ECUSA House of Bishops Consider Divestment

The bishops of the Episcopal Church USA (ECUSA) considered the possibility of divesting from companies profiting from the Israeli occupation of the West Bank, during the September 24-28 meeting of the House of Bishops in New York, New York.

“As there has been much speculation in the press about the position of the Episcopal Church regarding investments in Israel, we are providing these facts in the interest of clarity about this important and complex issue,” the bishops wrote in a statement released Oct. 1.

Penned by the Rt. Rev. C. Christopher Epting, deputy for Ecumenical And Interfaith Relations,
and the Rev. Canon Brian Grieves, director, Peace And Justice Ministries, the statement alluded to the possible misunderstandings that can arise from divestment, and specified that the church values an “ongoing relationship with the Jewish community.”

Nonetheless, the bishops said the church will still be considering “socially responsible investment” and divestment as a means to speak their voice.

“The Anglican Peace and Justice Network, representing the full 77 million member Anglican Communion, issued a statement September 22 in Jerusalem following an eight day visit to Palestine and Israel. While that statement did not refer to the issue of divestment, the Network will make a report in June 2005 to the Anglican Consultative Council (ACC) that may include a recommendation about social responsibility in investments,” they wrote.


“The ACC would consider that report and in turn recommend policy to the individual Anglican provinces. It would then be up to those provinces, including the Episcopal Church, USA, and their governing bodies to reach their own policy decisions. In the case of the Episcopal Church, that would mean the Executive Council and/or General Convention,” it continued.


The bishops’ statement was made only one week after the Presbyterian Church (U.S.A) finished a meeting with top Jewish leaders concerning the divestment issue. The PC(U.S.A) voted earlier this year to divest from companies profiting from the separation barrier between Israel and Palestine, and has since been scrutinized for its actions.

The following is the full text of the ECUSA bishops’ statement:

Statement of the Rt. Rev. C. Christopher Epting, deputy for Ecumenical And Interfaith Relations,
and the Rev. Canon Brian Grieves, director, Peace And Justice Ministries

As there has been much speculation in the press about the position of the Episcopal Church regarding investments in Israel, we are providing these facts in the interest of clarity about this important and complex issue. In doing so, we want first to reiterate our long-standing support for the peace process in Israel and Palestine, and for a two-state solution that guarantees recognition and secure borders for both. We value our ongoing relationship with the Jewish community both on interfaith and public policy issues. We continue to believe that it is important to distinguish between what we consider to be legitimate criticism of Israeli governmental policy and action and the impropriety of anti-Jewish prejudice which we deplore.

Specifically, on the issue of investment in companies that operate in Israel:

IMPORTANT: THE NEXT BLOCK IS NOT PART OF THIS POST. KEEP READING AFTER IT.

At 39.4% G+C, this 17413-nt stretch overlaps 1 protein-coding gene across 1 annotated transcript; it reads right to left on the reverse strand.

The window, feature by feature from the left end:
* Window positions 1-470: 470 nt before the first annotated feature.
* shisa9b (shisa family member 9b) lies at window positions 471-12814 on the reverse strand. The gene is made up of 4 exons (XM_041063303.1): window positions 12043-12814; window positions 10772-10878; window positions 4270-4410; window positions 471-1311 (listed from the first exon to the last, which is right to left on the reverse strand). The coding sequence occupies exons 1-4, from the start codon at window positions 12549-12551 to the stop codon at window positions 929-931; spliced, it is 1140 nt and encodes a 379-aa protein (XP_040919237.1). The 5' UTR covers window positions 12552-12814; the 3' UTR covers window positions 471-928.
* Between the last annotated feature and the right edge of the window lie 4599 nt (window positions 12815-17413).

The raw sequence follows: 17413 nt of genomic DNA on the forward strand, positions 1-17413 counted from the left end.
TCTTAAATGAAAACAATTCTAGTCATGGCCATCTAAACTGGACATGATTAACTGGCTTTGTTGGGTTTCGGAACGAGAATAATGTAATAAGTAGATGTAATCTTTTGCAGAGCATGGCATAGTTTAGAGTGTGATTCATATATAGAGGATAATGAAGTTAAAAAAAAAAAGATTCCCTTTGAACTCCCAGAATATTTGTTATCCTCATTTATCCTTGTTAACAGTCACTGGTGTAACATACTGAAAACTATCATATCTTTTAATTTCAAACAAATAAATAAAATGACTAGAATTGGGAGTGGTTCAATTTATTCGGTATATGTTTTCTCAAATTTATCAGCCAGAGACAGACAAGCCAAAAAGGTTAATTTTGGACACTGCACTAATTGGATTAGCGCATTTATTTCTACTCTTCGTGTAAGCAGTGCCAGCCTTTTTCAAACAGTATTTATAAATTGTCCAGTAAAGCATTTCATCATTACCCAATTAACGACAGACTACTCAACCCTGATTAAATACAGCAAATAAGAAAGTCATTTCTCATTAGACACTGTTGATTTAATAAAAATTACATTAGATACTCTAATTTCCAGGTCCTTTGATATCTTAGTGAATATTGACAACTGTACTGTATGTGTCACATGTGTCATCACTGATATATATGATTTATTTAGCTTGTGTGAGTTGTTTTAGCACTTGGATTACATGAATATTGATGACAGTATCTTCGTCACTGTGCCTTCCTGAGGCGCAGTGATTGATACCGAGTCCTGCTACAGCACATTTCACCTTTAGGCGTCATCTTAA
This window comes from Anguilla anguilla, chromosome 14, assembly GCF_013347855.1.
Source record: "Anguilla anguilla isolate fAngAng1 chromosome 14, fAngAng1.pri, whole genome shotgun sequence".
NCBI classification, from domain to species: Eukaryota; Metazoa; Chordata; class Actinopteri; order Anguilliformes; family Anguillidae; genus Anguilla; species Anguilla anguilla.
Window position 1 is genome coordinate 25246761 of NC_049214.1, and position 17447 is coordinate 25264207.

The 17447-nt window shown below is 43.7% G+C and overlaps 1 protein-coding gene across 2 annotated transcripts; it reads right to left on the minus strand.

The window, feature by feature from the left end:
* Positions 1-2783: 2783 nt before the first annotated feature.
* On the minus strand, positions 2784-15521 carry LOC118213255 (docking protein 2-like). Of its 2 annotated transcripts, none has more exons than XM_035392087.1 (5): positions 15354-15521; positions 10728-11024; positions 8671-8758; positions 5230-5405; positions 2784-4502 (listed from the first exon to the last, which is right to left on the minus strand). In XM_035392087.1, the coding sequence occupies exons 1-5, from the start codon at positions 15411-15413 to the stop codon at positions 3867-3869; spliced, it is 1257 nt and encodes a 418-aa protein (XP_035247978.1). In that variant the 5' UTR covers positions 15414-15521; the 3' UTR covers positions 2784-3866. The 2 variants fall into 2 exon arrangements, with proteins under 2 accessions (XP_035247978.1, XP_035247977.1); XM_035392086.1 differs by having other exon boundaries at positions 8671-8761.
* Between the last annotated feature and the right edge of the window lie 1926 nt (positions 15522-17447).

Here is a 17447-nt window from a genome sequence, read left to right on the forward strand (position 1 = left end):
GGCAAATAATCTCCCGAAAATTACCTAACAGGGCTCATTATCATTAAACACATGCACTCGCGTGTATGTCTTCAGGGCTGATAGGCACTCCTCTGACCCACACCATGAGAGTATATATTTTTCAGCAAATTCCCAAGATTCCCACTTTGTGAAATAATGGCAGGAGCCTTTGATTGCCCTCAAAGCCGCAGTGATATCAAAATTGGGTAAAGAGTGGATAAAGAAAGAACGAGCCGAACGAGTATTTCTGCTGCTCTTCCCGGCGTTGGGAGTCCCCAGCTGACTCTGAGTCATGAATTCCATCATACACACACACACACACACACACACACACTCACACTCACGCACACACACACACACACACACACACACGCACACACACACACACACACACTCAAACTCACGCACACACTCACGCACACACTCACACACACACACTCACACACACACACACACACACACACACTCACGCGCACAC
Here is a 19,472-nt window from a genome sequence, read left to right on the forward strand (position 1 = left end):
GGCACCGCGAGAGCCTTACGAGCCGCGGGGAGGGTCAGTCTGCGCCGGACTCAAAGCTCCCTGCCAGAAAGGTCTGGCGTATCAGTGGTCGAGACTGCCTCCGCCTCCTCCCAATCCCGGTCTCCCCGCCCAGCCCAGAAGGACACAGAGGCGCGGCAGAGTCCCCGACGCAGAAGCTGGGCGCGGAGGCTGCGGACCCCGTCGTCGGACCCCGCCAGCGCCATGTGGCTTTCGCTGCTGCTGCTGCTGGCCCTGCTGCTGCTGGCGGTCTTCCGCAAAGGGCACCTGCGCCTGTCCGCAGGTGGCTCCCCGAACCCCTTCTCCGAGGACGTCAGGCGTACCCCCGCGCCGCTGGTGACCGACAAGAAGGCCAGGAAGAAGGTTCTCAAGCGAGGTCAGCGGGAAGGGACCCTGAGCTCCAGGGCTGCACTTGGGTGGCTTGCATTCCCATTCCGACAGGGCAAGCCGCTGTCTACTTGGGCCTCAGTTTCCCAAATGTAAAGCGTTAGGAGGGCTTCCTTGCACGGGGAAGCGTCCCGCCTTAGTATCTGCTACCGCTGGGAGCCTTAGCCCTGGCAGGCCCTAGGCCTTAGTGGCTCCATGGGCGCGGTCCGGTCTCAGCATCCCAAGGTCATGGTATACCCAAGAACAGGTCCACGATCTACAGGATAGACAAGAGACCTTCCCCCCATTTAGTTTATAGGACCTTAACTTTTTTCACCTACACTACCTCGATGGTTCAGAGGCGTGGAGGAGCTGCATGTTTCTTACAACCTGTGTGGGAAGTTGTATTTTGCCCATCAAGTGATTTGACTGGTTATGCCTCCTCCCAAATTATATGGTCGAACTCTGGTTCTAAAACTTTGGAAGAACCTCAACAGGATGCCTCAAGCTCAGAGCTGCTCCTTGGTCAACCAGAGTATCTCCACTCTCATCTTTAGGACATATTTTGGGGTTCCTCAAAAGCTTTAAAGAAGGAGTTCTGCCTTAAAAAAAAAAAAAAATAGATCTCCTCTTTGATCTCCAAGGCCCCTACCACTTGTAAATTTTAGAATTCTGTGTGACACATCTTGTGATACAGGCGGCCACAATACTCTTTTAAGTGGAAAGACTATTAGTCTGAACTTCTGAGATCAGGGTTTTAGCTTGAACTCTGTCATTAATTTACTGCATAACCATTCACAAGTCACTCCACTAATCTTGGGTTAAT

The Anglican Peace and Justice Network, representing the full 77 million member Anglican Communion, issued a statement September 22 in Jerusalem following an eight day visit to Palestine and Israel. While that statement did not refer to the issue of divestment, the Network will make a report in June 2005 to the Anglican Consultative Council (ACC) that may include a recommendation about social responsibility in investments. The ACC would consider that report and in turn recommend policy to the individual Anglican provinces. It would then be up to those provinces, including the Episcopal Church, USA, and their governing bodies to reach their own policy decisions. In the case of the Episcopal Church, that would mean the Executive Council and/or General Convention.

The Socially Responsible Investment (SRI) committee of the Episcopal Church met for a regularly scheduled meeting September 24 and 25 in New York City. The committee considered the statement of the Anglican Peace and Justice Network and studied the Church's social policies related to the Israeli/Palestinian conflict. It also reviewed perspectives on the Presbyterian action for a selected divestment strategy from Israel in response to its ongoing Occupation of the Palestinian people in the West Bank (which includes East Jerusalem) and Gaza. At the request of the Episcopal Church, the Religious Action Center for Reform Judaism wrote to the committee regarding the recent action of the Presbyterian Church, USA, which formed part of the committee's review.

In response to existing Church policy, SRI decided to:

recommend to the Executive Council -- the Church's governing board -- in November that SRI spend the next 12 months investigating what corporate actions might be appropriate with companies that contribute to the ongoing Occupation, especially in the areas of home demolitions, settlement building and the separation wall. SRI will also spend this period seeking dioceses and congregations that may be interested in being partners in this effort.
continue to better educate itself on the subject of the Israeli/Palestinian conflict in partnership with the Episcopal Church in Jerusalem and the Middle East. It will also welcome input from the wider Church, ecumenical and interfaith partners and others, including the American Jewish community. The committee recognizes its primary responsibility to implement existing policies of the Church adopted previously by its General Convention and the Executive Council.